O&P Library > POI > 1987, Vol 11, Num 2 > pp. 55 - 64


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Repeatability of kinetic and kinematic measurements in gait studies of the lower limb amputee

M. S. Zahedi*
W. D. Spence*
S. E. Solomonidis*
J. P. Paul*


During the last few years considerable attention has been given to the use of gait analysis as a tool for clinical use. The instrumentation for measurement of the kinetics and kinematics of human locomotion was originally designed for research use. Extension of its use into the clinical field calls for simplified methodology and clearly defined protocols with precise identification of the relevant parameters for the analysis. Force platforms, TV-computer and pylon transducer systems were used for collection of kinetic and kinematic data of five normal subjects, 10 below-knee, 10 above-knee and one hip disarticulation amputee. The repeatability tests showed significant differences in the measured parameters. These variations are attributed to the methodology of the analysis and the step to step variation of the subjects' gait. Differences in the degree of step to step variation between various amputee and normal subjects are quantified. In this presentation the capability of present day systems to perform repeatable gait measurements is discussed. A computational method for determination of representative measurements for the purposes of biomechanical evaluation and comparison as well as quantification of the degree of repeatability is described.


The use of gait analysis for the assessment of several skeletal-neurological disorders, evaluation of the use of internal prostheses, measurement of effectiveness of orthotic devices, prescription of prosthetic components and fitting of lower limb prostheses is an inevitable and natural development of 50 years of research and development of instrumentation for the study of human locomotion undertaken at many centres throughout the world.

Since the beginning of contemporary gait studies by the University of California, commissioned in 1947, there has been an expansion in various parts of the world of development of instrumentation using modern technology and in planning long and short term programmes of research into the study of pathological and normal gait. Studies of biomechanics have allowed a new understanding of human locomotion particularly in respect of the forces developed at the joints of lower limbs and an indication of the proprioceptive feedback relating to position and velocity of the segments. The clinical application of gait analysis indicated the variability of the performance of normal and disabled subjects and highlighted the need for more repeatable and accurate measurements of kinetic and kinematic parameters. The use of such measurement facilities in the clinical situation assists the understanding of the gait process leading to identification and quantification of those variables which most accurately reflect the critical factors in gait of the disabled.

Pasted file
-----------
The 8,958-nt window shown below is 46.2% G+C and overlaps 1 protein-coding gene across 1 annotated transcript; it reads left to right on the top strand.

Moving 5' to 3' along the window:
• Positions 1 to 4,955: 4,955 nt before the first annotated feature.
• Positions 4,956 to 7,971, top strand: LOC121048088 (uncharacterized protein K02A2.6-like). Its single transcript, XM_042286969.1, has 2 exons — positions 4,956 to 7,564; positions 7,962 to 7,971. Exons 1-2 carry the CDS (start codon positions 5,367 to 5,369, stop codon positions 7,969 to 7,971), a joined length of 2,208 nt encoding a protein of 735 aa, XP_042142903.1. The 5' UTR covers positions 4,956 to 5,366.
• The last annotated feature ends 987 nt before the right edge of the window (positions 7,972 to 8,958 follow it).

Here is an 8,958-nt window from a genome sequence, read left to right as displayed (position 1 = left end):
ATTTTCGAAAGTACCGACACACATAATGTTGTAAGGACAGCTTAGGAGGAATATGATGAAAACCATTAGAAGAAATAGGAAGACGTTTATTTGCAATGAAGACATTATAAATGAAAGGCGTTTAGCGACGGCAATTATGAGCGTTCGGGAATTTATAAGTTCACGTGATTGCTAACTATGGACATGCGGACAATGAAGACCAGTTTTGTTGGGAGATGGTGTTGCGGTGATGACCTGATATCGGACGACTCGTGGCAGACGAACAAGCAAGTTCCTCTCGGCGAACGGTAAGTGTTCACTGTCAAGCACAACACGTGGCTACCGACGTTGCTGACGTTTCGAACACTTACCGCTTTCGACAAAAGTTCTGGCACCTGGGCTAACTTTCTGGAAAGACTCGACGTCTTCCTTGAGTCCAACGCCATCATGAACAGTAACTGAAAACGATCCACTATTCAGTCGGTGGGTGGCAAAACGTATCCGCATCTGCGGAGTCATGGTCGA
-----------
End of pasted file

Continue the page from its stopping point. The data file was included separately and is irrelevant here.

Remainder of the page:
The most sophisticated methods of gait study have included force platforms for measurements of ground reaction forces, television/computer, infra red light sensing systems and cine photography systems in conjunction with passive and active body markers, for measurements of linear and angular displacements of limb segments. Additionally, studies have been performed to establish phasic muscular activity by utilizing EMG and metabolic energy cost by the use of respiratory gas analysis. Various computational techniques are used for data storage and reduction for the calculation of the position of joint centres and the loads developed there.

The accuracy and repeatability of the instrumentation used has been significantly improved. However the inaccuracies caused by the various assumptions made in calculations of joint centres and the repeatability of human movements and many other parameters have created a gap between the findings of the researchers in the field of human locomotion and the application of such findings in a clinical environment.